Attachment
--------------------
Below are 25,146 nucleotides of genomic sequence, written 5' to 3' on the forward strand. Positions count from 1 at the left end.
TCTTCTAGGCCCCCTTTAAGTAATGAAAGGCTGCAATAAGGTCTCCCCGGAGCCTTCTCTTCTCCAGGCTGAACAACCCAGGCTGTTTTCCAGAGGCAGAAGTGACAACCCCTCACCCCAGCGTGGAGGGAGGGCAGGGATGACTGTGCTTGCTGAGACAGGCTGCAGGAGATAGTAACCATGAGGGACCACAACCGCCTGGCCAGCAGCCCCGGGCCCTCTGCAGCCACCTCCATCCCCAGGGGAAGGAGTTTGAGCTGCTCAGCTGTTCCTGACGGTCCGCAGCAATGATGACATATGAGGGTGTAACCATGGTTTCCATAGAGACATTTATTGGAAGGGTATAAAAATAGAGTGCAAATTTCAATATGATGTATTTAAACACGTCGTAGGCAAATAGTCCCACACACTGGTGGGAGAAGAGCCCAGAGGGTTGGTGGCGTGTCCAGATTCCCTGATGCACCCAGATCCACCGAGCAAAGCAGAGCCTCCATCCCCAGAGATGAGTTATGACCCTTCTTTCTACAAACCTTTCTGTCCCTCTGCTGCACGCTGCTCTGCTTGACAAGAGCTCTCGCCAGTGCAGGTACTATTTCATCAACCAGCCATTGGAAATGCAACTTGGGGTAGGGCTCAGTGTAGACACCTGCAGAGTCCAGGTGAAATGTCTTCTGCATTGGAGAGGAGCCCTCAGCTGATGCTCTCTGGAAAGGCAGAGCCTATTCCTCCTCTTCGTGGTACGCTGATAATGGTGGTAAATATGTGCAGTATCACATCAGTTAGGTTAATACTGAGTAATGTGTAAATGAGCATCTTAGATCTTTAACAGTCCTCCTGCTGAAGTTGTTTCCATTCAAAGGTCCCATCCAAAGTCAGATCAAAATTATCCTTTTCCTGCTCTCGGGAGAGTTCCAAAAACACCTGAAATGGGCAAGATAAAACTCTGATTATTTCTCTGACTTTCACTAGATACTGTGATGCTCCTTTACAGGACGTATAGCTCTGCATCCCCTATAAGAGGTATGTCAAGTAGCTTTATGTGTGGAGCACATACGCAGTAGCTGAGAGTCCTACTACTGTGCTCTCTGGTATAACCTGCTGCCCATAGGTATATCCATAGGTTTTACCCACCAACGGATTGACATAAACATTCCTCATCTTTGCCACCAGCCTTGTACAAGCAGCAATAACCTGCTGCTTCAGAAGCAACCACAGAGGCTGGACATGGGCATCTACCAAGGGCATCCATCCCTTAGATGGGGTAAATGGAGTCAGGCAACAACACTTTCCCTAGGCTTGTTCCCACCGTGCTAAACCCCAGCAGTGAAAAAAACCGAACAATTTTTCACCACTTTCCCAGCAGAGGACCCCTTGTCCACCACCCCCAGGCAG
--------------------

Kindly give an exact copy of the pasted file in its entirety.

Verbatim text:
Below are 25,146 nucleotides of genomic sequence, written 5' to 3' on the forward strand. Positions count from 1 at the left end.
TCTTCTAGGCCCCCTTTAAGTAATGAAAGGCTGCAATAAGGTCTCCCCGGAGCCTTCTCTTCTCCAGGCTGAACAACCCAGGCTGTTTTCCAGAGGCAGAAGTGACAACCCCTCACCCCAGCGTGGAGGGAGGGCAGGGATGACTGTGCTTGCTGAGACAGGCTGCAGGAGATAGTAACCATGAGGGACCACAACCGCCTGGCCAGCAGCCCCGGGCCCTCTGCAGCCACCTCCATCCCCAGGGGAAGGAGTTTGAGCTGCTCAGCTGTTCCTGACGGTCCGCAGCAATGATGACATATGAGGGTGTAACCATGGTTTCCATAGAGACATTTATTGGAAGGGTATAAAAATAGAGTGCAAATTTCAATATGATGTATTTAAACACGTCGTAGGCAAATAGTCCCACACACTGGTGGGAGAAGAGCCCAGAGGGTTGGTGGCGTGTCCAGATTCCCTGATGCACCCAGATCCACCGAGCAAAGCAGAGCCTCCATCCCCAGAGATGAGTTATGACCCTTCTTTCTACAAACCTTTCTGTCCCTCTGCTGCACGCTGCTCTGCTTGACAAGAGCTCTCGCCAGTGCAGGTACTATTTCATCAACCAGCCATTGGAAATGCAACTTGGGGTAGGGCTCAGTGTAGACACCTGCAGAGTCCAGGTGAAATGTCTTCTGCATTGGAGAGGAGCCCTCAGCTGATGCTCTCTGGAAAGGCAGAGCCTATTCCTCCTCTTCGTGGTACGCTGATAATGGTGGTAAATATGTGCAGTATCACATCAGTTAGGTTAATACTGAGTAATGTGTAAATGAGCATCTTAGATCTTTAACAGTCCTCCTGCTGAAGTTGTTTCCATTCAAAGGTCCCATCCAAAGTCAGATCAAAATTATCCTTTTCCTGCTCTCGGGAGAGTTCCAAAAACACCTGAAATGGGCAAGATAAAACTCTGATTATTTCTCTGACTTTCACTAGATACTGTGATGCTCCTTTACAGGACGTATAGCTCTGCATCCCCTATAAGAGGTATGTCAAGTAGCTTTATGTGTGGAGCACATACGCAGTAGCTGAGAGTCCTACTACTGTGCTCTCTGGTATAACCTGCTGCCCATAGGTATATCCATAGGTTTTACCCACCAACGGATTGACATAAACATTCCTCATCTTTGCCACCAGCCTTGTACAAGCAGCAATAACCTGCTGCTTCAGAAGCAACCACAGAGGCTGGACATGGGCATCTACCAAGGGCATCCATCCCTTAGATGGGGTAAATGGAGTCAGGCAACAACACTTTCCCTAGGCTTGTTCCCACCGTGCTAAACCCCAGCAGTGAAAAAAACCGAACAATTTTTCACCACTTTCCCAGCAGAGGACCCCTTGTCCACCACCCCCAGGCAG